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I am trying to set a property of my .ascx controls from an .aspx using that control.

So in one of my .aspx which has this control in it, I have the following code trying to set the ItemsList property of my embedded .ascx:

Item item = GetItem(itemID);
myUsercontrol.ItemList = new List<Item>().Add(item);

The property in the .ascx that I'm trying to set looks like this:

public List<Item> ItemsList
   get { return this.itemsList; }
   set { this.itemsList = value; }

Error: Cannot implicitly convert type 'void' to 'System.Collections.Generic.List'

So I don't get where it's getting void as part of the property?...weird.

share|improve this question
up vote 14 down vote accepted

You can't do that because the Add function returns void, not a reference to the list. You can do this:

mycontrol.ItemList = new List<Item>();

or use a collection initializer:

mycontrol.ItemList = new List<Item> { item };
share|improve this answer
I had a posting mistake, read updated post – MSSucks Dec 8 '09 at 17:05
I created a new instance of the list with the new keyword, why would Add have anything to do with reutrning the NEW instance that I already specified? I'm just adding content to the list array – MSSucks Dec 8 '09 at 17:06
@cofffeeaddict: You are trying to set a property which expects an instance of the list. The Add method is void. – shahkalpesh Dec 8 '09 at 17:06
I gave it an instance...with new List<Item>..the new keyword. – MSSucks Dec 8 '09 at 17:08
I would assume the way I did this was new created a new instance and then I'm simply appending an add which adds the item to the new instance of List<Item> – MSSucks Dec 8 '09 at 17:09

After creating the List<Item> you're immediately calling Add on it, which is a method returning void. This cannot be converted to the type of ItemList.ItemList.

You should do this instead:

var list = new List<Item>();
ItemList.ItemList = list;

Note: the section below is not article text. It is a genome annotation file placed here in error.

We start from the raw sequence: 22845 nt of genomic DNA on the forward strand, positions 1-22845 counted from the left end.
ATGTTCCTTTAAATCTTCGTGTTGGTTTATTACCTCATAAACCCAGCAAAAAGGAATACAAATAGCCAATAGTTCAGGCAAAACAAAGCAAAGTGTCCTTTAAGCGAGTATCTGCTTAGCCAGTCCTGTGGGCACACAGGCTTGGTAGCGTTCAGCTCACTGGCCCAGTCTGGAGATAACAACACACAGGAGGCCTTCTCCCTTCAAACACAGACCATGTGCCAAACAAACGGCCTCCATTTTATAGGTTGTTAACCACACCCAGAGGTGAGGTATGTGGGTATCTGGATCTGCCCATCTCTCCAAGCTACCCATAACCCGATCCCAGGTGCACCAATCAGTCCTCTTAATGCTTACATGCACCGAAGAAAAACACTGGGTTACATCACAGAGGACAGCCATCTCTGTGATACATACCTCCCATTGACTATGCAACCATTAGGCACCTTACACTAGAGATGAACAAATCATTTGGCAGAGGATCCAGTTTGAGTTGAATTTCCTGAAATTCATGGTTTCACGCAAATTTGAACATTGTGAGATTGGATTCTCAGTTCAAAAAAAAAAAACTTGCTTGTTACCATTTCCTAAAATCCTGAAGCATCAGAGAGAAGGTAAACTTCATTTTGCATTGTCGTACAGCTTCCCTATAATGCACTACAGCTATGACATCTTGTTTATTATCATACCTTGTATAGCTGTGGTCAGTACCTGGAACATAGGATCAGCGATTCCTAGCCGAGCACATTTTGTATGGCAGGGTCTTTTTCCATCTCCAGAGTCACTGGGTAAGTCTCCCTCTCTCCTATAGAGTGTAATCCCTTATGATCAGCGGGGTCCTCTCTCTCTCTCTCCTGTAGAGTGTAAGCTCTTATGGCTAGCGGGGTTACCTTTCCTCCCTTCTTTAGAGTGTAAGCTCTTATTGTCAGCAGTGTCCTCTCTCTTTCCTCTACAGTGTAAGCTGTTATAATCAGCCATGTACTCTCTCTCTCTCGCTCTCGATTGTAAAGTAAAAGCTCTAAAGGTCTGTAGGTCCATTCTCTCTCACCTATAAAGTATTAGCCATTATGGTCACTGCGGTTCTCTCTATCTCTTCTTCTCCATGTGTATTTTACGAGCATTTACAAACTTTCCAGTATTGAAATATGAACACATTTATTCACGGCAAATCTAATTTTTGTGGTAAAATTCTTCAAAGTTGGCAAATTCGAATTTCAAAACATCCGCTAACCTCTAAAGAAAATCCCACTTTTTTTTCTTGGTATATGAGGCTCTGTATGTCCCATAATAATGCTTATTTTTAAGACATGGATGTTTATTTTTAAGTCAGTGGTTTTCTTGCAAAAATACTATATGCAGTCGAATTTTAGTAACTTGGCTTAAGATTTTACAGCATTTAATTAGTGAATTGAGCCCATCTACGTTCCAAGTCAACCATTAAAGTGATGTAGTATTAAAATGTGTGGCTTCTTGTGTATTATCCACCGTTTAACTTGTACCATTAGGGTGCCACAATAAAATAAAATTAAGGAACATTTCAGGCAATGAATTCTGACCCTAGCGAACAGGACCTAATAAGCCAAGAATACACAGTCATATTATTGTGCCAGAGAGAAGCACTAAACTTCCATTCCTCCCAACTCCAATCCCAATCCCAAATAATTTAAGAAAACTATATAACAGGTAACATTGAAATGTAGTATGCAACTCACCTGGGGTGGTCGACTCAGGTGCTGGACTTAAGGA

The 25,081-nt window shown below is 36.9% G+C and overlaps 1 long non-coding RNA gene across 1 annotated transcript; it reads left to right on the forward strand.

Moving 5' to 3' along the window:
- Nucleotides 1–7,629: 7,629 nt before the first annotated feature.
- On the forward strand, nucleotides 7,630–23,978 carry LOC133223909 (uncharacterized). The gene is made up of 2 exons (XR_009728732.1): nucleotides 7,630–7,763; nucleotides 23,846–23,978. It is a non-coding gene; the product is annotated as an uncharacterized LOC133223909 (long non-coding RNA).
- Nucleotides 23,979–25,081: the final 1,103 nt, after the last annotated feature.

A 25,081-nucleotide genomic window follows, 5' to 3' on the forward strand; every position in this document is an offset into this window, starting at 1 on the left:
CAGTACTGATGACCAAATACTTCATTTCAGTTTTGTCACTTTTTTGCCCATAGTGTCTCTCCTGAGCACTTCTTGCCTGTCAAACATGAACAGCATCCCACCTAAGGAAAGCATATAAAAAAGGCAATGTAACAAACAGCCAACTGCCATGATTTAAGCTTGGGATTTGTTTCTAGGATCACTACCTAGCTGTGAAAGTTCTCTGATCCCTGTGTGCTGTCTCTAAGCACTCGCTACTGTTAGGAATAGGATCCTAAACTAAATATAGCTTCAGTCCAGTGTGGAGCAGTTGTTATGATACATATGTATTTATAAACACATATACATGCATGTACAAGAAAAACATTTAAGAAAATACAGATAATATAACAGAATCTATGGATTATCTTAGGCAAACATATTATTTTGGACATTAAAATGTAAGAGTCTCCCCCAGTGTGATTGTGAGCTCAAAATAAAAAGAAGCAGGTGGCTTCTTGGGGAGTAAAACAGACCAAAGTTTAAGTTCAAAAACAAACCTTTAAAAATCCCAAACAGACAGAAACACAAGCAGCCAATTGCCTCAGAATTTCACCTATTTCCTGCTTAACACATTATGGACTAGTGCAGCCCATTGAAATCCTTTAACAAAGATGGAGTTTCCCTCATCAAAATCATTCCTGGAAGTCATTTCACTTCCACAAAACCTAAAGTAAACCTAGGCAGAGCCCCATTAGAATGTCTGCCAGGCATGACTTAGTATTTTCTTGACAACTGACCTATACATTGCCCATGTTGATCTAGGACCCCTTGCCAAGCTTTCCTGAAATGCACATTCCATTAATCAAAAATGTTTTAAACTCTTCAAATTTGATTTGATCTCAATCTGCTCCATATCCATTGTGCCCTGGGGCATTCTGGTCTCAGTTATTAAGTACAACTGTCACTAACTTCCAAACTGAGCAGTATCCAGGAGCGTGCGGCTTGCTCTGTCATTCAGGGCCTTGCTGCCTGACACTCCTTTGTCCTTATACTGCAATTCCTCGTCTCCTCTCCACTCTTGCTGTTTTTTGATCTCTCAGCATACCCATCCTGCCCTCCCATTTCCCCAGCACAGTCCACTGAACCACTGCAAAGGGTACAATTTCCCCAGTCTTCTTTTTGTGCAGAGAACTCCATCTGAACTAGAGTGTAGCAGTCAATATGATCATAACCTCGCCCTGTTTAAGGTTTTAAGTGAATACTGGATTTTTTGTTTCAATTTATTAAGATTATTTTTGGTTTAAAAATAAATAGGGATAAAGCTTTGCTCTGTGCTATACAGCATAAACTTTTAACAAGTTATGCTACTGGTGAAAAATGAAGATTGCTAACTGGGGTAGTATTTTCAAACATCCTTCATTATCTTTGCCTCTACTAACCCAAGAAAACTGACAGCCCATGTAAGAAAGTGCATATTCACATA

share|improve this answer
new List<Item>().Add(item);

This line returns void.


var list = new List<Item>();
ItemListt.ItemList = list;
share|improve this answer
Lucky you. clicked plus1 by mistake. – aMazing Jul 15 '15 at 21:17
ItemListt.ItemList = new List<Item>().Add(item);

Does Add method return an instance of a list based class?

EDIT: No, see this link for documentation on List<T>.Add

EDIT2: Try writing this piece of code & see what is the return value of Add method.

List<Item> items = new List<Item>();
var modifiedList = items.Add(myItem);

You will see that, the code should fail at Add because it returns void.

share|improve this answer
I had a posting mistake, read updated post. – MSSucks Dec 8 '09 at 17:04
@coffeeaddict: I refreshed the page several times. But I can't see any changes in the code. The problem still lies with your usage of Add method which returns a void. Use a collection initializer instead. new List<Item>() {item}; (I hope this syntax is right). – shahkalpesh Dec 8 '09 at 17:10
thanks. Yea I understand now. – MSSucks Dec 8 '09 at 17:14

So long as ItemList is instantiated on your usercontrol, you can just do UserControl.ItemList.Add(item)

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Why does ItemList need to be instantiated anywhere but where I've already instantiated it. I used the new keyword right there, it's already an instance! – MSSucks Dec 8 '09 at 17:12
correct, but the List<T>.Add() method has a void return type, so you can't assign it mycontrol.ItemList(). You would have to either insantiate it separately on another line, or use a collection initializer. My answer applies if you've already performed the instantiation. – Scott Anderson Dec 8 '09 at 17:42

The Add method doesn't return a reference to the list. You have to do this in two steps:

ItemListt.ItemList = new List<Item>();

Alternatively use a local variable to hold the reference before you put it in the property:

List<Item> list = new List<Item>();
ItemListt.ItemList = list;
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